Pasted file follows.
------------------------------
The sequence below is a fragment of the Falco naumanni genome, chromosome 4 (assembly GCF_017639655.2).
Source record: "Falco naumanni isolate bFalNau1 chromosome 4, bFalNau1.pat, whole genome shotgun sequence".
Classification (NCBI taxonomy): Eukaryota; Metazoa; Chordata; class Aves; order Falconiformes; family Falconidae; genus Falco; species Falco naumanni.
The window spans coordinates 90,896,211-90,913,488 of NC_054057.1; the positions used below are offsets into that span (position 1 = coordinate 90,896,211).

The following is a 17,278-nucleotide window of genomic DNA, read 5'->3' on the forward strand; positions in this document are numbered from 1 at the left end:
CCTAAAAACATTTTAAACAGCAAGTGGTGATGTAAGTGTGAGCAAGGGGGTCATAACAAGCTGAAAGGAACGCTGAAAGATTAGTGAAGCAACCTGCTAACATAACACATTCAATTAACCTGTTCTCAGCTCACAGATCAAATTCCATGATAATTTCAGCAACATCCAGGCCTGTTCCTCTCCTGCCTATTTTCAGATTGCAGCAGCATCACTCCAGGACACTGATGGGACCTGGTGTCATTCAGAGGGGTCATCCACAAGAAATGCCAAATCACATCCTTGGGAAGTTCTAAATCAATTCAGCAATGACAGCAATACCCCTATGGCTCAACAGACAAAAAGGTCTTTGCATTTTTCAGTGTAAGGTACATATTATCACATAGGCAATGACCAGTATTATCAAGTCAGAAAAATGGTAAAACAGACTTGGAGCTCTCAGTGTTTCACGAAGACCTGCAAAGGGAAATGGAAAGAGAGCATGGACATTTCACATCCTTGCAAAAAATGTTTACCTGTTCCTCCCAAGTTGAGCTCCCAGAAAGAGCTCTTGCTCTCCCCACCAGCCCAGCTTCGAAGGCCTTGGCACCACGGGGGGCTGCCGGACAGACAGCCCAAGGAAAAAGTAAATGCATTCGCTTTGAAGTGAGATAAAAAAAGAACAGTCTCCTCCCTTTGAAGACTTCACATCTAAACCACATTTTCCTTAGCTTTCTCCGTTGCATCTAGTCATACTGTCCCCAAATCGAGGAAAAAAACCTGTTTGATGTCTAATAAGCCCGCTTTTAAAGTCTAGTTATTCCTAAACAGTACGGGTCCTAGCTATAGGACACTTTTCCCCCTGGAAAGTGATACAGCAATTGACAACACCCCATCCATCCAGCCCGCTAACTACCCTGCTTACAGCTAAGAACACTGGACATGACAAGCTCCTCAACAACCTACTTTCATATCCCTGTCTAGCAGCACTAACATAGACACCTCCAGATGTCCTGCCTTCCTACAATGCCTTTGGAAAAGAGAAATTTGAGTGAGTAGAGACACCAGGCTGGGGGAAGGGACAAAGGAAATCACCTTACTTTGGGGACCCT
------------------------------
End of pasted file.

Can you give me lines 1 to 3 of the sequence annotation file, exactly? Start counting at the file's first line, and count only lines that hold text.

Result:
The sequence below is a fragment of the Falco naumanni genome, chromosome 4 (assembly GCF_017639655.2).
Source record: "Falco naumanni isolate bFalNau1 chromosome 4, bFalNau1.pat, whole genome shotgun sequence".
Classification (NCBI taxonomy): Eukaryota; Metazoa; Chordata; class Aves; order Falconiformes; family Falconidae; genus Falco; species Falco naumanni.